Photographer Linda Staats was one of two Artists-in-Residence in 2008.
Artists in National Parks
Artists have been part of national parks since the 1870s when famed painters played a vital role in documenting the majestic landscapes of the West. It was through their works of art that many first saw these special places in America. Today artists are working in more than 40 national parks through Artist-in-Residence (AIR) Programs.
The residencies at Herbert Hoover National Historic Site allow selected artists to communicate the park's national significance through their artwork. A selection of visual arts contributions by the park's Artists-in-Residence are displayed at the visitor center and at the West Branch Public Library.
2013 Artists-in-Residence at Herbert Hoover NHS
Artist Vivian Hyelim Kim visited the first and second grade art classes at Herbert Hoover Elementary School in West Branch. She taught them how to cut folded paper pattern, with which they decorated their classroom wall.
Vivian Hyelim Kim
April 2-May 25, 2013
Vivian Hyelim Kim was born in South Korea and was raised in the U.S. She received her MFA in Painting from Pratt Institute in New York and BFA from Arizona State University Herberger College of Fine Arts. She has had solo shows at Chashama Gallery in New York City and in Seoul, South Korea. She has also participated in numerous group shows and is a recipient of a grant from the National Endowment for the Arts. She has been awarded residencies at the Virginia Center for the Creative Arts, New York Mills Residency, Paducah Artist in Residence, Vermont Studio Center and the Contemporary Artists Center. "I wish to observe the plants, flowers, and other organic elements at Herbert Hoover National Historic Site," said Ms. Kim, "and use their forms and patterns in my paper cut outs."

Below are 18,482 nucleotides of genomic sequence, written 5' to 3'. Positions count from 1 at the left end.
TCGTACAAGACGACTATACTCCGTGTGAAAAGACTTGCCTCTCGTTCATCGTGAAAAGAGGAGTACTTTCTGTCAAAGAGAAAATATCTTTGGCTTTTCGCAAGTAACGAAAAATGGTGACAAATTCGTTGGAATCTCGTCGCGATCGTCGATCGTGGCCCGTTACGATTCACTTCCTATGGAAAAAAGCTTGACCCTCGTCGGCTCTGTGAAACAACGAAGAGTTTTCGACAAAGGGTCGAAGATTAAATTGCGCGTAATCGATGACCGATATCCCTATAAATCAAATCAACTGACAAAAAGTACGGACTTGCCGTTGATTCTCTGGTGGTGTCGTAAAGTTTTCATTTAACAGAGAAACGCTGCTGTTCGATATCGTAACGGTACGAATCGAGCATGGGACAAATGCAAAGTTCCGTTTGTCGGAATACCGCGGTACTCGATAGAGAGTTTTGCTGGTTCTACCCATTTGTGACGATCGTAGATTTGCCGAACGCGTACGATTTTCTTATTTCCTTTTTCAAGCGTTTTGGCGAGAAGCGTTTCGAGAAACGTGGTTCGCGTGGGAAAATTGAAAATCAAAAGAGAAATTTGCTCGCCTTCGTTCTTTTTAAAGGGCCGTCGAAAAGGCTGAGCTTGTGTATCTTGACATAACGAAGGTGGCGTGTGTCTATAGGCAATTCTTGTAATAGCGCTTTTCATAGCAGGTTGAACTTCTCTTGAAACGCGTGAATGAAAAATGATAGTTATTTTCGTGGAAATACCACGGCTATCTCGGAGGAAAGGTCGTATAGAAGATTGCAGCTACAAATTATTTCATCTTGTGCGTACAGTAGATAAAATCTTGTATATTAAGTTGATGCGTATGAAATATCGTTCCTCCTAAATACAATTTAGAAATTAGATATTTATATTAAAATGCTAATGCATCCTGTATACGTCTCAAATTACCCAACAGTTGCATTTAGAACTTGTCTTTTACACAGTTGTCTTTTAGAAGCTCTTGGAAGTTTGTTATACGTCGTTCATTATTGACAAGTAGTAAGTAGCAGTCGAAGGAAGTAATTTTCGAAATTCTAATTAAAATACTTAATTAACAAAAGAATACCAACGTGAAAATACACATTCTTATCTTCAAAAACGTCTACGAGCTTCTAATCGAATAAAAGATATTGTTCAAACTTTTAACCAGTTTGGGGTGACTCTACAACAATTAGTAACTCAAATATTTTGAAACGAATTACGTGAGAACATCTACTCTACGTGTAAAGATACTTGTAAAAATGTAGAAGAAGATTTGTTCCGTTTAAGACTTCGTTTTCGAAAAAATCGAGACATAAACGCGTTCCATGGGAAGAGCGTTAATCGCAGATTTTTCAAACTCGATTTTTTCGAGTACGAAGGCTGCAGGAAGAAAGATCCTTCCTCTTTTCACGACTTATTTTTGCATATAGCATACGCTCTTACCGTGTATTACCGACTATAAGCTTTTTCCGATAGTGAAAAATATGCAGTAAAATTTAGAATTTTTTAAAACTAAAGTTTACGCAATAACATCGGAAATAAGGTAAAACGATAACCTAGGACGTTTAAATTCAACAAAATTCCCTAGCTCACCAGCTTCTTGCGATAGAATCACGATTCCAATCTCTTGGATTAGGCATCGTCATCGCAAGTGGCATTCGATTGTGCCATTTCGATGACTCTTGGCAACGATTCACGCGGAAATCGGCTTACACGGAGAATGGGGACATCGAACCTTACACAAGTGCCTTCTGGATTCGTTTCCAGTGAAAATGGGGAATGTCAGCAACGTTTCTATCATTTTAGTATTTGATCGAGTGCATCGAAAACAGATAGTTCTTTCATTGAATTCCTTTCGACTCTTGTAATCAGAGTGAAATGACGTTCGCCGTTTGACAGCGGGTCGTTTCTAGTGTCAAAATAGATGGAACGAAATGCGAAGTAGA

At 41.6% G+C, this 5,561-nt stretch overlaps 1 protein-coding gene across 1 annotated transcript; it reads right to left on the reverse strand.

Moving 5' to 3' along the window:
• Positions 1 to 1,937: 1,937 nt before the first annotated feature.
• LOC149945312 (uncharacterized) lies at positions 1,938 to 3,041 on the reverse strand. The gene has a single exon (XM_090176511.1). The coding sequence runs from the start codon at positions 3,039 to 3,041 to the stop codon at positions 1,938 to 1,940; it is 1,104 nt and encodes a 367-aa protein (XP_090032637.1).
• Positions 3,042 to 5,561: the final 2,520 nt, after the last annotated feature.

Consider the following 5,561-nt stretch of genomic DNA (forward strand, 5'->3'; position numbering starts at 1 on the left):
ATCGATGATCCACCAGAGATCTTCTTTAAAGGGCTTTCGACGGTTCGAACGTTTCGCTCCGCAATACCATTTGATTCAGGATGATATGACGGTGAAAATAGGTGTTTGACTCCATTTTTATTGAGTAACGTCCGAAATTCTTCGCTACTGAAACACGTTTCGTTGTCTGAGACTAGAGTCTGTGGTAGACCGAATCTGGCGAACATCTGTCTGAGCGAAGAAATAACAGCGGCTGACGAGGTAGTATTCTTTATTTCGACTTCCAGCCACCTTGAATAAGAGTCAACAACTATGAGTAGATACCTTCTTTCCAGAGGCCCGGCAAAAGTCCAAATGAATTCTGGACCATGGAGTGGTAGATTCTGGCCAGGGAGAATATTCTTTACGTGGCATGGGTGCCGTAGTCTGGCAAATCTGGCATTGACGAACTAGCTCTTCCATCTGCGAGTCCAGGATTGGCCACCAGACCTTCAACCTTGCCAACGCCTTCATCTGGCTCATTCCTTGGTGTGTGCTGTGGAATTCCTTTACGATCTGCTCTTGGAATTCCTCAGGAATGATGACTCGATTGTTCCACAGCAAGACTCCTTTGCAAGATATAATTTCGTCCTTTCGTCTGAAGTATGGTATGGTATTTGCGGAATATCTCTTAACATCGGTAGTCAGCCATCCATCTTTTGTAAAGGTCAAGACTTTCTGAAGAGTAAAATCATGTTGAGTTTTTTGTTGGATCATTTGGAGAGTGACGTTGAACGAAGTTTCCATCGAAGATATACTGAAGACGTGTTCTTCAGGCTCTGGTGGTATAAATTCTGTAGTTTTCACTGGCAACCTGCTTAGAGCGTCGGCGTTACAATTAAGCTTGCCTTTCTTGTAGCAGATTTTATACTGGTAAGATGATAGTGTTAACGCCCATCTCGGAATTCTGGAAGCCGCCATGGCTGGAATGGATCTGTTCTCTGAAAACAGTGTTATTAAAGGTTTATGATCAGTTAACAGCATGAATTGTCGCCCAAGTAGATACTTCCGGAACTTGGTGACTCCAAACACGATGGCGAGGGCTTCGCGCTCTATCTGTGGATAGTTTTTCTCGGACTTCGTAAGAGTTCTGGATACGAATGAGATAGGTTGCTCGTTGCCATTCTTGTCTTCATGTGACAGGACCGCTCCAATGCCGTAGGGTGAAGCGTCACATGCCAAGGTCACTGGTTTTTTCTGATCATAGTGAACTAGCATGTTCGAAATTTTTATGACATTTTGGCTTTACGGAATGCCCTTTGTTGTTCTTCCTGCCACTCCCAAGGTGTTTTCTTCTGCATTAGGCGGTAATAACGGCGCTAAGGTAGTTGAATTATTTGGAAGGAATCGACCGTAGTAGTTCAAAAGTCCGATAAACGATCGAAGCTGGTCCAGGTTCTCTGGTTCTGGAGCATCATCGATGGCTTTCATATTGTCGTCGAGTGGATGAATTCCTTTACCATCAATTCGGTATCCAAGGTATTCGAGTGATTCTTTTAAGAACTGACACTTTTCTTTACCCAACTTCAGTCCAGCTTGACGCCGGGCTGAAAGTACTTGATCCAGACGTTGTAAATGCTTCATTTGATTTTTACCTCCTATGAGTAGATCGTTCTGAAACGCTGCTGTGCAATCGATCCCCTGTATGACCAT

"Prairie" by Vivian Hyelim Kim
Vivian Hyelim Kim
Writer Emily Melhorn in Jedediah Smith Redwoods State Park in California.
September 12-November 2, 2013
Emily Melhorn is a writer currently living in Los Angeles. She was a former journalist for The Gettysburg Times, The Evening Sun, and NoHo News. Ms. Melhorn wrote a column "Living the Dream" for many years for The Gettysburg Times. She has had short stories and plays published in Red Weather, received the John V.A. Weaver Prize in Poetry, and Fiction Honorable Mention for Hayden's Ferry Review. Ms. Melhorn was Artist-in-Residence at Homestead National Monument of America in 2012. She is looking forward to writing at the Herbert Hoover National Historic Site and adding to the depth of work about Herbert Hoover. "I would like to put my writings about Herbert Hoover in the context of current issues and events," said Ms. Melhorn.
Selected Former Artists-in-Residence
Steven S. Walker at work on one of his landscape paintings.
Steven S. Walker
July 29-August 11, 2012
Born in Myrtle Beach, South Carolina and raised in Virginia, Steven S. Walker has been creating artwork for most of his life. A former freelance illustrator and college instructor, Mr. Walker found peace of mind and inspiration painting the back roads and rustic barns of Virginia. He has exhibited several solo shows and in various national exhibitions such as the 2012 Salon International and the Richeson 75 Landscape Show. Mr. Walker resides in Westerville, Ohio with his loving wife and biggest fan, Evelyn.
"Edge of the Prairie", 2012 by Steven S. Walker